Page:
When to Sell

Posted by Tyler Bollhorn - StockScores.com

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Ed Note: Tyler Bollhorn gave superb insights into how to trade in the Money Talks in the Money Talks Super Summit last weekend available by video HERE.:


When to Sell

Stockscores.com Perspectives for the week beginning Nov 2nd, 2009


Knowing when to sell is one of the four things that you need to master if you are to trade the market successfully. Selling is challenging because we get wrapped up in the emotions of taking a loss or not maximizing our profit. Ultimately, it is fear and greed working against us to hurt our trading performance.

Having a succinct set of rules and processes is a big help for any decision that can be affected by emotion. Everyone should establish their rules for entry, risk management and exit as part of their trading plan. Here are some things to consider to help with the exit decision.

First, we need to understand what trend lines, support, resistance, price volatility and trigger candles are. These are each relatively simple concepts of technical analysis which help to provide the signals to exit a trade.

A trend line defines the general movement of the market over time. An upward trend is in place when the bottoms are rising from left to right. These bottoms are the points where price stops going down and starts going up, I often refer to these as inflection points. By drawing a line across the inflection point lows, you can define the upward trend line.

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Support and resistance are similar in concept to trend lines; they act as floors and ceilings on price movement. Support is a floor that the market has established over time, it is a low point that demonstrates the minimum investors are willing to accept for the current fundamentals of the company.

Resistance is the opposite, it is a ceiling price which demonstrates the maximum amount investors are willing to pay for the fundamentals over time.

How much price changes over time defines the price volatility for the stock. The more price volatility, the more uncertainty investors have about the value of the company’s fundamentals. Investors are confident about the stock’s price when a stock is trading with very narrow price volatility. So, a stock breaking from low price volatility is an indication that there is new information that justifies the change in price.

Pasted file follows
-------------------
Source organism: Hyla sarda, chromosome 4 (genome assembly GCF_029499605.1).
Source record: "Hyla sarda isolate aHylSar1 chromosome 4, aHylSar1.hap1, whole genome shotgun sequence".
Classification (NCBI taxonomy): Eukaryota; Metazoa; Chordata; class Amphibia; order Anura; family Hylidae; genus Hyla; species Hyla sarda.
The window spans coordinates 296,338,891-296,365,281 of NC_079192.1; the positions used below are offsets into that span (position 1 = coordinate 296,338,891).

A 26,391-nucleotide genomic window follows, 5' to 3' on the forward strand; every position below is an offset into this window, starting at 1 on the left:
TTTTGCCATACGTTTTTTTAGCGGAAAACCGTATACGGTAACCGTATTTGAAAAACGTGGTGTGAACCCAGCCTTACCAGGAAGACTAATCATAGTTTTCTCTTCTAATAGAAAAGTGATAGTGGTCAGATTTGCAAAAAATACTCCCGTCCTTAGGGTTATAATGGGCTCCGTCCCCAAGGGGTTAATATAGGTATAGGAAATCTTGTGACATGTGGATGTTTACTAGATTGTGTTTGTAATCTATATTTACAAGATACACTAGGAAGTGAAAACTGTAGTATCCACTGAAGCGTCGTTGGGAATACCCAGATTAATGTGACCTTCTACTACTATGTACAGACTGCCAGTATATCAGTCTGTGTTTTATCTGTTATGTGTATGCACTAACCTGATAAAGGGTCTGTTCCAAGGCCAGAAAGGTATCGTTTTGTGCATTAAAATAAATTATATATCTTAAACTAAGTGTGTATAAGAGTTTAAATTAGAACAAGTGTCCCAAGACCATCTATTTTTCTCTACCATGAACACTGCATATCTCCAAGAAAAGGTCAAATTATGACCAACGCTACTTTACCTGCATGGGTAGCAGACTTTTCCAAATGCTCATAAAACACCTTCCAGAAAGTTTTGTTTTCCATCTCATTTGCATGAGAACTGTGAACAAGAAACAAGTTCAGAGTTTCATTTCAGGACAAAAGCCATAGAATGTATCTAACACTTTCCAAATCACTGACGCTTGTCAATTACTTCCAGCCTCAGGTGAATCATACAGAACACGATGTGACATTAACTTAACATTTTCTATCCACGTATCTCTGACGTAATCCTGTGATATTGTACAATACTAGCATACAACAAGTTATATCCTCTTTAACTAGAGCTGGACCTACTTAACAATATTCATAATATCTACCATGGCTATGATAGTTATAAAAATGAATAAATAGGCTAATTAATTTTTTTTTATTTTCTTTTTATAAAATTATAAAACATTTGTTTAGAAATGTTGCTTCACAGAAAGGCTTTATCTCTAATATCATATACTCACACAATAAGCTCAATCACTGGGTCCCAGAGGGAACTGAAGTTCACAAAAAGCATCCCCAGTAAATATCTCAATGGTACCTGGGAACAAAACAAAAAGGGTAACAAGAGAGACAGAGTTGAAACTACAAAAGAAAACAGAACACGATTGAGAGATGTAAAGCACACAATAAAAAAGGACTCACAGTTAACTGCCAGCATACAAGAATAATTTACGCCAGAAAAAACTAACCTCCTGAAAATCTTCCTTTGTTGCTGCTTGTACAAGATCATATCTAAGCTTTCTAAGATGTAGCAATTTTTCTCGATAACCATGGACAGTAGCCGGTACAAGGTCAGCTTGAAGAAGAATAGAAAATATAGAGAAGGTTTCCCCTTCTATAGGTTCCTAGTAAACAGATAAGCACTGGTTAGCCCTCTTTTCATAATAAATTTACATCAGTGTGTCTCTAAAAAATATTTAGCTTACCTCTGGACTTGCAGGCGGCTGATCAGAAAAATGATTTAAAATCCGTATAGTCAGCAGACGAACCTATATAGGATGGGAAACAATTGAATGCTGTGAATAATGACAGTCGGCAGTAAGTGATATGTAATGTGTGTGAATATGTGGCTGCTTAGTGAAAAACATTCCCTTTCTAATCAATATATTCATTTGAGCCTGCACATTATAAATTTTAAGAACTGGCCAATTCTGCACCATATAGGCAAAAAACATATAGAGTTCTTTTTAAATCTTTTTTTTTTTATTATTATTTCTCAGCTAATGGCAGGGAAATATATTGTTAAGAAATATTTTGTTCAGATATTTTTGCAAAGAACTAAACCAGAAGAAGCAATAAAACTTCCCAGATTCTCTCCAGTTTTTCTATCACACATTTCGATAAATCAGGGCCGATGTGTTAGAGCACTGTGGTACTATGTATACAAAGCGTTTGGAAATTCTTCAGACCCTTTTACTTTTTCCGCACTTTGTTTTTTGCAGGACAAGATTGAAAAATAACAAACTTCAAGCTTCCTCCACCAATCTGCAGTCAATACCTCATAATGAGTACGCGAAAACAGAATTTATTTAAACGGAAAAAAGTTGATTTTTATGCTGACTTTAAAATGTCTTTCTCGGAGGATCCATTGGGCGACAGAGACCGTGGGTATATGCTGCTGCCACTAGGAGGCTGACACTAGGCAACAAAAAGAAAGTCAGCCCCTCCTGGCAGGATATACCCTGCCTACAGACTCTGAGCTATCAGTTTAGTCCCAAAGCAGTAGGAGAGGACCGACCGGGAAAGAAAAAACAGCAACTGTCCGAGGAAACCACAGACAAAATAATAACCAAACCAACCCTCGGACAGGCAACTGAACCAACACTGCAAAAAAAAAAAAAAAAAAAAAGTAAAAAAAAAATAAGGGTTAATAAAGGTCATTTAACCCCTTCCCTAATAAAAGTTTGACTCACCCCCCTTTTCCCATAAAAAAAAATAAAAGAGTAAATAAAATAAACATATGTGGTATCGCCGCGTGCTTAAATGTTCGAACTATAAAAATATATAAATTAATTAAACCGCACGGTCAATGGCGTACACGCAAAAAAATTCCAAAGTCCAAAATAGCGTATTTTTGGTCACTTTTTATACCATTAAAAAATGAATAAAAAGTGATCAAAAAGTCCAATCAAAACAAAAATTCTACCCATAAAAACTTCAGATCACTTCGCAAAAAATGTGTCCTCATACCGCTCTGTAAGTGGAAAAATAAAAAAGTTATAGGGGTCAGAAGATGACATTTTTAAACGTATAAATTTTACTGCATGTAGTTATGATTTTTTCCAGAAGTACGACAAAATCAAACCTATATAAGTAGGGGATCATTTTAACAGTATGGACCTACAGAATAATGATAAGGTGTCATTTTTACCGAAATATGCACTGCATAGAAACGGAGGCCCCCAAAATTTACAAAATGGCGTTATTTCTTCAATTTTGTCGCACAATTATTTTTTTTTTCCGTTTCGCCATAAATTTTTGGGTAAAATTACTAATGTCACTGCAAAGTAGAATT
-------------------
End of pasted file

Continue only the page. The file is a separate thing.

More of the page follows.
Finally, trigger candles are something that I have defined in the StockSchool course material. They are candles whose range are taller than most of the candles before it. These candles represent a period of time when the buyer or sellers were motivated to push price beyond its normal range. Trigger candles occur on days when the market has a strong opinion.

So, how do we use these tools to tell us when to sell? Here are some rules for buying, you can reverse them for short selling:

– Plan to take a loss on a stock if its price falls and closes below the support price established before the entry signal.
– Upward trends take time to develop which means we have to be patient with stocks early in their upward trend. I find it is best to not look for an exit signal (unless you are getting stopped out at a loss) until the stock has doubled its risk amount. The risk amount is the difference between the entry price and the stop loss price.
– Once the stock is in an upward trend and has doubled its risk amount, exit the trade if an orderly, linear upward trend line is broken.
– If the stock runs far above its upward trend line, the market has become emotional and a pull back to the trend line is likely. To protect profits in this situation, plan to exit if the stock closes below the low of the last green trigger candle.